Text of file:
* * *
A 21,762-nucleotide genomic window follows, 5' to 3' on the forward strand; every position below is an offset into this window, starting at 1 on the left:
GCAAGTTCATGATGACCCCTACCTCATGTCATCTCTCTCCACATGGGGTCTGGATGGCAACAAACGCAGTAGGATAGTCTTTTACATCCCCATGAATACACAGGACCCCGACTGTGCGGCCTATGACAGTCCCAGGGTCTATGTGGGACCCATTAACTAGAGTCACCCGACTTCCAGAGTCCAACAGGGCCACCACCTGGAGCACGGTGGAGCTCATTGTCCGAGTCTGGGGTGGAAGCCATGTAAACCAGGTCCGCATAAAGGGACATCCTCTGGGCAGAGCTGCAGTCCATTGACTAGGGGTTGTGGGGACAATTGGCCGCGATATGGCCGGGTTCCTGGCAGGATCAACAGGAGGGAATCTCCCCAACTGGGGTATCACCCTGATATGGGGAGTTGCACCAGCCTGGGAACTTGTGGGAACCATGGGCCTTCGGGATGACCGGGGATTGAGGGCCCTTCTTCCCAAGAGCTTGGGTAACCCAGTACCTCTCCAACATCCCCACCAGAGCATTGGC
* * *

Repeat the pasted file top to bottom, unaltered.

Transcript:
A 21,762-nucleotide genomic window follows, 5' to 3' on the forward strand; every position below is an offset into this window, starting at 1 on the left:
GCAAGTTCATGATGACCCCTACCTCATGTCATCTCTCTCCACATGGGGTCTGGATGGCAACAAACGCAGTAGGATAGTCTTTTACATCCCCATGAATACACAGGACCCCGACTGTGCGGCCTATGACAGTCCCAGGGTCTATGTGGGACCCATTAACTAGAGTCACCCGACTTCCAGAGTCCAACAGGGCCACCACCTGGAGCACGGTGGAGCTCATTGTCCGAGTCTGGGGTGGAAGCCATGTAAACCAGGTCCGCATAAAGGGACATCCTCTGGGCAGAGCTGCAGTCCATTGACTAGGGGTTGTGGGGACAATTGGCCGCGATATGGCCGGGTTCCTGGCAGGATCAACAGGAGGGAATCTCCCCAACTGGGGTATCACCCTGATATGGGGAGTTGCACCAGCCTGGGAACTTGTGGGAACCATGGGCCTTCGGGATGACCGGGGATTGAGGGCCCTTCTTCCCAAGAGCTTGGGTAACCCAGTACCTCTCCAACATCCCCACCAGAGCATTGGC